Collins Aerospace, headquartered in West Palm Beach, Florida, was created last year with the merger of UTC Aerospace Systems and Rockwell Collins.



Authorities Investigate Gender Revealing Explosion

WAUKEE, Iowa (AP) – Authorities are investigating another explosion at an Iowa gender reveal party that happened one day after a blast at a similar gathering killed a 56-year-old woman in a nearby community.
Authorities say no one was injured in the explosion Sunday in rural Waukee, a Des Moines suburb, but they are looking into unconfirmed claims that the blast broke a neighbor’s windows.
Waukee Fire Capt. Tomme Tysdal says the Waukee explosion came from a commercially available gender reveal kit, unlike the homemade device that killed Pamela Kreimeyer on Saturday near Knoxville, a town 45 miles (74 kilometers) away.
Authorities say Kreimeyer died instantly when her family’s device exploded, hitting her in the head from 45 feet (14 meters) away.
Gender reveal parties with attention-grabbing efforts such as explosives have become increasingly common nationally and popular on social media.



Council Bluffs Police Identify Dead Body

COUNCIL BLUFFS, Iowa (AP) – Police in Council Bluffs have identified a person whose body was found wrapped in a sheet near downtown.
Police said in a news release Tuesday that an autopsy showed the body is that of 35-year-old William Josephtong Dut, of Council Bluffs. Police have not revealed how Dut died, but have said his death is suspicious and that police continue to investigate.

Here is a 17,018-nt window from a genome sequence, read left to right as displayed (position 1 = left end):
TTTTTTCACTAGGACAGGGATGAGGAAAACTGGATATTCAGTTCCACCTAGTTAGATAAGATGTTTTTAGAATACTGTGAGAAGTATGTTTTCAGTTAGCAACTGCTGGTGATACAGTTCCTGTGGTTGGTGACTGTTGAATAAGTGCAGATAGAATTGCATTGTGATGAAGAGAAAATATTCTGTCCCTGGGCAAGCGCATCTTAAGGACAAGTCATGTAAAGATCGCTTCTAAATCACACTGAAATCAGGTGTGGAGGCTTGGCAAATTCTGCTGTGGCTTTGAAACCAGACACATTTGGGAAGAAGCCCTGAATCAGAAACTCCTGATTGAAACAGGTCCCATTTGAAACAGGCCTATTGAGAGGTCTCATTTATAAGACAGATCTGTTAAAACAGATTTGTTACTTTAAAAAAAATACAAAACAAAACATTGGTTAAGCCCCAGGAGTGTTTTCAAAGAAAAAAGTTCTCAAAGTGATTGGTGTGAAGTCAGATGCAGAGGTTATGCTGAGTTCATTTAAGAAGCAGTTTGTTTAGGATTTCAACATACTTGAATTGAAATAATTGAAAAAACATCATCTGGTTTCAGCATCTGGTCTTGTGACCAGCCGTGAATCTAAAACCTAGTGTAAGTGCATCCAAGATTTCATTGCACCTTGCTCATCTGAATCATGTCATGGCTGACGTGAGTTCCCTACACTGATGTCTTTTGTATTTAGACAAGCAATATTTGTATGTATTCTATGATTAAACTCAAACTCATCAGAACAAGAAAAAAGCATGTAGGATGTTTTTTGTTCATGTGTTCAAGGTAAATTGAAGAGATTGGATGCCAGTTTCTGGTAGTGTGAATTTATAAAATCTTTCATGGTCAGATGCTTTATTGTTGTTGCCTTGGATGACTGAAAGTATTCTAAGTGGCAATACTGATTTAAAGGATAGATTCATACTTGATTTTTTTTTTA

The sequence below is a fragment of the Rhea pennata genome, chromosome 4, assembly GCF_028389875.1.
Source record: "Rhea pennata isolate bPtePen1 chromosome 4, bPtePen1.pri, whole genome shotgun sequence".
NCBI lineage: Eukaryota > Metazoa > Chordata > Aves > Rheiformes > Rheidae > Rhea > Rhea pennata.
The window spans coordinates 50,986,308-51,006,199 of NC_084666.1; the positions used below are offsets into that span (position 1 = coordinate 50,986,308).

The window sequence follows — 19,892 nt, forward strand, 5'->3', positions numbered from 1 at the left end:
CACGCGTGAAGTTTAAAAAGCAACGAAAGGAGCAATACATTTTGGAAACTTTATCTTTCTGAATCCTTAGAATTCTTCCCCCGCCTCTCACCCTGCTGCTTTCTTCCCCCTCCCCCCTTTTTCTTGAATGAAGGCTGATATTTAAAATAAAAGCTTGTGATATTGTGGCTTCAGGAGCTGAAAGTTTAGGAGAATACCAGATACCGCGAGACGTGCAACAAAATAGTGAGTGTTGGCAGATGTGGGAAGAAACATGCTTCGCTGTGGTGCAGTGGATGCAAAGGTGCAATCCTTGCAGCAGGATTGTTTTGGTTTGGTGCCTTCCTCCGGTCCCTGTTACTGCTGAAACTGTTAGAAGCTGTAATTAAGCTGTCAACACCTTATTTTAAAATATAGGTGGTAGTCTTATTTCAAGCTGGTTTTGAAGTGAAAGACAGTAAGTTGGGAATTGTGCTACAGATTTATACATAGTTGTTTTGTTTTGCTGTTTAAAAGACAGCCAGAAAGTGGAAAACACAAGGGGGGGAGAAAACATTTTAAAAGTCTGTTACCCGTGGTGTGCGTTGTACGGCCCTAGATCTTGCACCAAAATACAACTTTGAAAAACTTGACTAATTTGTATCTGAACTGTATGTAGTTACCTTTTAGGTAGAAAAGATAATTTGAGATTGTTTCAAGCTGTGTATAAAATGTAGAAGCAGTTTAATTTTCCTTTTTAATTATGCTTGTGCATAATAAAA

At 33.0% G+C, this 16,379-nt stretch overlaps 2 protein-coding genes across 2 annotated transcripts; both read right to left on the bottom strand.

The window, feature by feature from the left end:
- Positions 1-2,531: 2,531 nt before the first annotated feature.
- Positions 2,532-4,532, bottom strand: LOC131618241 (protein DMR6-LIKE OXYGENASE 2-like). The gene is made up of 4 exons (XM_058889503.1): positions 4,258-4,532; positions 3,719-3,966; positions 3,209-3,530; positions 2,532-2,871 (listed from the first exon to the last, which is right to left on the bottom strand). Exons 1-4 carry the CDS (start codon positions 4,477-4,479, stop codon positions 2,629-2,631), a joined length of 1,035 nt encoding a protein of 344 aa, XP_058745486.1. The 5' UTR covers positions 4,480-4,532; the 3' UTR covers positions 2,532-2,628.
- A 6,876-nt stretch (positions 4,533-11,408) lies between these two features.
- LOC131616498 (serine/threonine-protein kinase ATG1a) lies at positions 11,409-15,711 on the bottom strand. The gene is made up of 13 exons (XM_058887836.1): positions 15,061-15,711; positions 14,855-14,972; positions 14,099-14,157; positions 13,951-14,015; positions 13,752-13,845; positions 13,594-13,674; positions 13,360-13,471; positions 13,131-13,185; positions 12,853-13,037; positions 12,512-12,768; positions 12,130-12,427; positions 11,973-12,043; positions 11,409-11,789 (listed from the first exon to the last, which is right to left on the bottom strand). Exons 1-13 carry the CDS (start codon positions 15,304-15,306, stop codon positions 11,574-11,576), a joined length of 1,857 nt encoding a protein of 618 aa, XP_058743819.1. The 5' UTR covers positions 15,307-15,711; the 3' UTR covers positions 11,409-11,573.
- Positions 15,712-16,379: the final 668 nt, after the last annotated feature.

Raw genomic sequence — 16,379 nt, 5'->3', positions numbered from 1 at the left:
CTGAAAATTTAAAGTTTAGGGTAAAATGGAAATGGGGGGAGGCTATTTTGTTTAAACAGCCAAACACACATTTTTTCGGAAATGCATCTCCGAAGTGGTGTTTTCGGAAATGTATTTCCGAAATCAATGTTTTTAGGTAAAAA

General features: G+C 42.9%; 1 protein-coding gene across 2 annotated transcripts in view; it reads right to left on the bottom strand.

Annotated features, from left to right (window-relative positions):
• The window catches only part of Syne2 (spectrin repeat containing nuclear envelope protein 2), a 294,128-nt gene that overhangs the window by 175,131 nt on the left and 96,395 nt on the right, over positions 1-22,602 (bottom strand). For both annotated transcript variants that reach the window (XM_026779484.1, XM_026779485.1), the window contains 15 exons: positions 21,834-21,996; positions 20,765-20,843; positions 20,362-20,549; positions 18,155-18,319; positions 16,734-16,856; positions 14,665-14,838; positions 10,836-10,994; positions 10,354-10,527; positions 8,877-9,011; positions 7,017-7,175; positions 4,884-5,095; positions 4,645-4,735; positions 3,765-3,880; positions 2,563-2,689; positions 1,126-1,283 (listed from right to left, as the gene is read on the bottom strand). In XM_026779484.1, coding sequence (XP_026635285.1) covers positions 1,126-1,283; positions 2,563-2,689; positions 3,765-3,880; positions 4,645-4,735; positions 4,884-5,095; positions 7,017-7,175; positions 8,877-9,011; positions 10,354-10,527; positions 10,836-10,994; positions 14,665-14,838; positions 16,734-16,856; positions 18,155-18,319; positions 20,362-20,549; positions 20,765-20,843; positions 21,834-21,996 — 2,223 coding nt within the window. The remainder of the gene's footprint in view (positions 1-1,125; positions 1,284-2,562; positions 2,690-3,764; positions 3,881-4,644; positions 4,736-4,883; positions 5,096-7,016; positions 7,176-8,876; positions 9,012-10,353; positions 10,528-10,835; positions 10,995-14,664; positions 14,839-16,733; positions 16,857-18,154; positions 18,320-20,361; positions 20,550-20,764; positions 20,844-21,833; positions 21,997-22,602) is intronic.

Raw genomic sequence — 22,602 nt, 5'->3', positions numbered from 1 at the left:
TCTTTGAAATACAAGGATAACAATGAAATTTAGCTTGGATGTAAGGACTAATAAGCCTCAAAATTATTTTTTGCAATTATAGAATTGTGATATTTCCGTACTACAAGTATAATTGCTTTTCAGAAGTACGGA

Officers were called to the scene shortly before 9 a.m. Monday.
Authorities are asking anyone with information to contact Council Bluffs police.



Iowa City Man Arrested For Murder Of His Wife

IOWA CITY, Iowa (AP) – The husband of an Iowa health care administrator has been charged with first-degree murder in her April death.
Records show that 67-year-old Iowa City businessman Roy Browning, Jr. was arrested and booked at the Johnson County Jail on Monday.
Browning is charged in the death of his wife of 42 years, JoEllen Browning, who was found dead at their home on April 5.
Authorities say she died from “sharp force injuries ” inflicted by an assailant. JoEllen Browning had been the director of operating budgets at University of Iowa Health Care, where she had worked for decades.
Detectives from the Division of Criminal Investigation and the Iowa City Police Department had worked on the case for months.
An affidavit alleges that Roy Browning hid financial problems from his wife and that he purchased gloves and towels from a paint store the day before she was reported dead.



USDA Says Rules For Growing Hemp Will Be Released Soon

DES MOINES, Iowa (AP) – U.S. agriculture officials say a rule that allows farmers to legally grow hemp will be finalized this week.
It’s a move that many states have awaited for months so they can begin widespread hemp production.
The rule establishes requirements for licensing, maintaining records on the land where hemp will be grown, testing the levels of the ingredient in marijuana that causes a high, and disposal of plants that don’t meet the requirements.
The rule also makes hemp producers eligible for U.S. Department of Agriculture programs, including insurance coverage.
Agriculture Secretary Sonny Perdue said Tuesday that the USDA will publish an interim final rule Thursday that formalizes the hemp program approved in the 2018 farm bill.
States and Native American tribes can now submit plans for hemp production for USDA approval.